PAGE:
Saturday, February 21, 2015

just noodling

Say you’ve got some scallions and garlic, a bright lime, some roasted sesame oil, maybe some sesame seeds, and perhaps some cilantro. What do you do? Add them to some soba noodles for an exuberant version of Sesame Noodles!
Could this be the first time I’d noticed the buckwheat goodness of soba? Could it be that I’d never had them before? Because I was very impressed. They were both silken and strong, as well as flavorful.
Soba is the gray/brown Japanese noodle made of buckwheat and water and it is literally the word used for buckwheat. The traditional recipe for cooking these noodles is to bring a big pot of water to a boil, plunge the noodles into it, and when it comes to a boil again to keep adding cold water each time to keep them at a simmer.
I brought a pan (I use a rather deep sauté pan for this) of water (but not an exorbitant amount) to a boil, plunged the noodles into it and cooked them over a medium heat for 6 minutes, then plunged them into a pan of cold water to cool them off but not make them too chilly. When I was ready, I drained them and tossed them with the ingredients above, adding maybe some salt and perhaps a small brunoise (tiny squares) of jalapeno. I took them as an appetizer to one of our Fridays@Five get-togethers and we all looked like birds, dangling those beautiful strands down our gullets.
The reason I was bothering with those noodles at all was because of a recipe I’d seen in Seven Days by one of their new food writers, Hannah Palmer Egan, for a Daikon Miso Noodle Bowl. I was particularly interested in the simple miso broth she made with 4 cups of water, 3 tablespoons of red miso paste, a scant handful of bonito flakes, and ½ of a medium daikon radish that had been peeled and thinly sliced. The water is brought to a boil, the miso paste whisked in, then the bonito flakes and daikon are added, the pot is covered and it’s boiled over medium heat for 10 to 15 minutes. She went on in some detail and I did follow that recipe that can be found in their January 6 issue and it was very good but I’ll leave that up to you.
For those times when you just want a broth to add your own things to, this is a good basic one and you don’t have to boil up a chicken. I add some sesame oil, some garlic, and maybe an egg and it fulfills my afternoon hunger. Or supper. Or even breakfast.
An egg? My Facebook friend, CrescentDragonwagon, detailed a quick soup that she was having for breakfast when I questioned her about it. She had said, “…miso soup, with grated fresh ginger, minced garlic, scallions, tofu, a poached egg, a little cooked brown rice… this is what called my name.”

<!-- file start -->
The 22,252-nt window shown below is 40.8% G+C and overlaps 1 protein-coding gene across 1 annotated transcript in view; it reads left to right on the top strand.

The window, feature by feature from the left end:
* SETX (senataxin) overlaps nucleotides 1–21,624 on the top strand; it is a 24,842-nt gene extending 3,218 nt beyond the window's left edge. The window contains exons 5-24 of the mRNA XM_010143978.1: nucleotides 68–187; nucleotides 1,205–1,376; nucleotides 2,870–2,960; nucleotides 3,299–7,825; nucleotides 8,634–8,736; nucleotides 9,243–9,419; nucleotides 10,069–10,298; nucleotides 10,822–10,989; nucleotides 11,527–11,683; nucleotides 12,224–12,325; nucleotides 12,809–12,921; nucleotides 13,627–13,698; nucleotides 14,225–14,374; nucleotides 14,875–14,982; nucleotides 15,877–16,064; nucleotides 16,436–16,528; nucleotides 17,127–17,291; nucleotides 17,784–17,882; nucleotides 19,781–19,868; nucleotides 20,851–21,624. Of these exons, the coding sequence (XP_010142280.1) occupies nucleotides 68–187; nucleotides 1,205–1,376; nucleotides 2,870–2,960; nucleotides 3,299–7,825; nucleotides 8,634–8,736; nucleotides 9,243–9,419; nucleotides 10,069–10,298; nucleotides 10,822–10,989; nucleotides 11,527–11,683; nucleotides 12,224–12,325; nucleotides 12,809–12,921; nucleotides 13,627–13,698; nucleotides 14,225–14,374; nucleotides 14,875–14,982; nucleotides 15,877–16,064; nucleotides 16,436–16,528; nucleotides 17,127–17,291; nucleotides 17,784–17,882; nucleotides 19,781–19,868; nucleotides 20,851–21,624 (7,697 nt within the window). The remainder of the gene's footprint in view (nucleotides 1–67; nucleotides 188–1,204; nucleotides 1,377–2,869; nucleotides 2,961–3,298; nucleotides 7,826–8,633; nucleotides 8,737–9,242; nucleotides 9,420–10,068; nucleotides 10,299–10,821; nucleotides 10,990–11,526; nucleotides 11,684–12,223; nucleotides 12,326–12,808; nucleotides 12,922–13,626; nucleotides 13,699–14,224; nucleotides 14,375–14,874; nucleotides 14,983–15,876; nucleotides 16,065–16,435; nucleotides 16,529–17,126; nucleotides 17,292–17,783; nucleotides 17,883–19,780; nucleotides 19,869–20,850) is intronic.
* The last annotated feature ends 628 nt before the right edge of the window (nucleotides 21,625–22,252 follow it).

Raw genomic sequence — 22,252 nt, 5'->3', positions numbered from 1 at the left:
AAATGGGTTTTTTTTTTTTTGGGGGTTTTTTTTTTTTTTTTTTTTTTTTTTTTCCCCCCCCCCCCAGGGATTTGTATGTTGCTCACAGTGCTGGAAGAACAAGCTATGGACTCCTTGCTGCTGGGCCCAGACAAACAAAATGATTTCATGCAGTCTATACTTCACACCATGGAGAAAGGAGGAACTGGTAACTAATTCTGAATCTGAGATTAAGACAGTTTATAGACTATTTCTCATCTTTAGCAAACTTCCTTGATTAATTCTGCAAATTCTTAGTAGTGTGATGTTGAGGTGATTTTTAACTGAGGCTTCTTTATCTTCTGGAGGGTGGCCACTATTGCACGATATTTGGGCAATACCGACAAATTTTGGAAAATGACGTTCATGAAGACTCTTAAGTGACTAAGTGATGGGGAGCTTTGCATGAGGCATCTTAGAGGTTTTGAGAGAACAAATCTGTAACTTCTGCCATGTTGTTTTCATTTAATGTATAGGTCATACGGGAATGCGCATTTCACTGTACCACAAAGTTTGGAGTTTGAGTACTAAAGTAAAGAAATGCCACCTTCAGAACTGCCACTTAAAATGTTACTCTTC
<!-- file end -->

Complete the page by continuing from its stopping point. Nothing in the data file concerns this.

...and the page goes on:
Ah, I said, and do you boil the water and then add miso and bonito flakes. She reminded me that she was vegetarian and so skipped the bonito flakes, “And yes, I bring water to the boil, today adding a few chunks of fresh ginger, then poaching the egg in it, then pouring a little water onto the miso paste to dilute it, then pouring the whole shebang into the diluted miso.” Sometimes she would add grated ginger and sliced shiitake mushrooms. But, one should remember that, “The egg yolk of course should still be on the runny side when it gets poured into the bowl, because the minute you pierce it with the spoon it flows into the hot broth and cooks further and the whole thing enriches quite wonderfully.” WOW. Egg yolk porn.
When I made my first miso broth the other day I dug out a white plastic container of Mitoku Organic Yamaki Barley Miso that I’d bought at Sunshine Natural Foods in the last century sometime and had never tried. It was a shiny mahogany color of clay-like consistency, and I thought – hey, now or never. Absolutely delicious. Now I am on a hunt for it. If any of you know of it or where it can be found, please let me know. Otherwise, a fascinating array of misos can be bought at the Co-op. 
So those are some ideas for soba noodles and miso broth, and now I want to talk about udon noodles and this is why: Saturday, which was Valentine’s Day you will remember, I stopped after the Farmers’ Market at Green Mountain Fresh on State Street to get some fish for Leo’s supper: He brings me flowers and I make him a nice dinner (which I do every other day, too, but I make a bigger fuss about it on Valentine’s Day). They had fresh chopped clams and I thought that we had not had clam spaghetti in a long time and we do both love it. And I thought that it would be especially good with soba noodles and I was sure that I had another package at home. Yum. I was hungry already!